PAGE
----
It has been more than a year since I have posted anything related to the Alien Tort Statute because, well, with the US Supreme Court decision in Kiobel v Royal Dutch Petroleum the court pretty much made the statute irrelevant. Back then, in a long series of posts, I wrote that I was surprised the court decided the case on the issue of extraterritoriality, when the real issue was whether the statute could be used against corporations. For all the background stories, go to the Alien Tort Statute section of the blog here.
Now it appears that, just to keep things interesting, the Court of Appeals for the 9th Circuit has opened the door for another round of debates over the use of the statute against corporations.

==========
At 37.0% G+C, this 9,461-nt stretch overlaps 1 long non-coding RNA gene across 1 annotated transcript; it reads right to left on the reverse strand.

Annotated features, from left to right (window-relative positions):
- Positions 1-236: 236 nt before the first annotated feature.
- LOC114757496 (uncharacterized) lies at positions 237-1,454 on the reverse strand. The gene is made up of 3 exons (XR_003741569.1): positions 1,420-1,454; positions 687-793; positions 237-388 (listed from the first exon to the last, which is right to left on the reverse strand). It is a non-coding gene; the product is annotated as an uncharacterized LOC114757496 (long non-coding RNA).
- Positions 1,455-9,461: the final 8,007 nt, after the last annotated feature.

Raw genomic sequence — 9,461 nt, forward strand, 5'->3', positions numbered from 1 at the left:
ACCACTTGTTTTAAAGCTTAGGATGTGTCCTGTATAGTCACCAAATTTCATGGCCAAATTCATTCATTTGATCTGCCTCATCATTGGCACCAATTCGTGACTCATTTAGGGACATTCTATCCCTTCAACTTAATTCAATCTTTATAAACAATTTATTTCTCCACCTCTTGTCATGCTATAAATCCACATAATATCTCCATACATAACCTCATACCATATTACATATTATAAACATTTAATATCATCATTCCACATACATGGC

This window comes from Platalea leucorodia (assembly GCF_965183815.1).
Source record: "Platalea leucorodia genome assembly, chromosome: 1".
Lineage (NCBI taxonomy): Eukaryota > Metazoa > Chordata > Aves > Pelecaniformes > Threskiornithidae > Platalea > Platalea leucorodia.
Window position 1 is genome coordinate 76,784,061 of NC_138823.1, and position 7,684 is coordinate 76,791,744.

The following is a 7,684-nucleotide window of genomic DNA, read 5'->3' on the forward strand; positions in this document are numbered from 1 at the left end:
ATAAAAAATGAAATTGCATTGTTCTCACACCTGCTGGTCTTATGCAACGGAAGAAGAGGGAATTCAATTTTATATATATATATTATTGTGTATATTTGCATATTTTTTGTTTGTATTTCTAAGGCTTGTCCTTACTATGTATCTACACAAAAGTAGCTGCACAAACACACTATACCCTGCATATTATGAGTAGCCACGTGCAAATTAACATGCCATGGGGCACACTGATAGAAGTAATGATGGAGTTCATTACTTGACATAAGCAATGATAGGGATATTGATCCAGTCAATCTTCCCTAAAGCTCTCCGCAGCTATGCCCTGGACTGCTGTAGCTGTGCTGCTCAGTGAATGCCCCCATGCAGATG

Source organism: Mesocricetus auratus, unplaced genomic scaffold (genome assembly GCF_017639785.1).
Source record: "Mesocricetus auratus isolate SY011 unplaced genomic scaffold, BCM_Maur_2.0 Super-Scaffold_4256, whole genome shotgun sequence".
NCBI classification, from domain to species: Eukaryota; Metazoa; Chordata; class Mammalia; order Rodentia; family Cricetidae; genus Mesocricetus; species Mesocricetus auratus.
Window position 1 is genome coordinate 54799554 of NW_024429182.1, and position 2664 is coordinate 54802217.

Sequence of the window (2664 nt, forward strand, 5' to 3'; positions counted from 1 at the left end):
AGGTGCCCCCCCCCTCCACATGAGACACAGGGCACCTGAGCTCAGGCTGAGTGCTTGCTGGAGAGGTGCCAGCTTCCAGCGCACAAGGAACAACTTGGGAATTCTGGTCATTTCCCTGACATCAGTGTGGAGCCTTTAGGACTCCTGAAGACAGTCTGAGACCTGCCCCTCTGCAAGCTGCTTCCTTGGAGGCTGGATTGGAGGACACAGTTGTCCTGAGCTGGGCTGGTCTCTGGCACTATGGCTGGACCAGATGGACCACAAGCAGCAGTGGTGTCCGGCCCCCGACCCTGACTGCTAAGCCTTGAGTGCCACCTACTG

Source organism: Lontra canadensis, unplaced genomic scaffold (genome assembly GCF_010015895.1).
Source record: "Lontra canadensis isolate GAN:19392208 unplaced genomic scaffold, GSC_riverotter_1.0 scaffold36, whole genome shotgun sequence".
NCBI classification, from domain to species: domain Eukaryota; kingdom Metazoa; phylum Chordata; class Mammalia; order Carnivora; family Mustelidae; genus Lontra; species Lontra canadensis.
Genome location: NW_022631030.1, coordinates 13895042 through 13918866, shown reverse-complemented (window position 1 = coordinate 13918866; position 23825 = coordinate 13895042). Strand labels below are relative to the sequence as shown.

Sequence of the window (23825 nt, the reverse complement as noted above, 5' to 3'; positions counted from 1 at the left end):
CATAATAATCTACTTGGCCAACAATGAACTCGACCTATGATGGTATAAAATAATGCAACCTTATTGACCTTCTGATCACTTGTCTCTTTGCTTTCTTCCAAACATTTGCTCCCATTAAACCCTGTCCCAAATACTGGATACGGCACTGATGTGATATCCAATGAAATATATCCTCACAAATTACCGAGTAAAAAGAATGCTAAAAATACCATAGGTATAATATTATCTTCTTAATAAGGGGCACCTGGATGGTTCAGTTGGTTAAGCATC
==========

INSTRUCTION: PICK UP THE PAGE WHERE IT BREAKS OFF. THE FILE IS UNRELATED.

As reported by the ABA Journal online, the court of appeals issued an opinion last Thursday holding that corporations, and not just state actors, can face liability for violations of universal norms under the Alien Tort Statute. You can find the opinion here.
The case involves a complaint filed against Nestle, Archer Daniels Midland and Cargill by former child slaves who claim the three corporations aided Ivory Coast cocoa farmers who kept children in captivity.
It is not clear why the case should not be dismissed given the Supreme Court's opinion in Kiobel. The Court of Appeals simply said it would give the plaintiffs the opportunity to amend their complaint in light of Kiobel.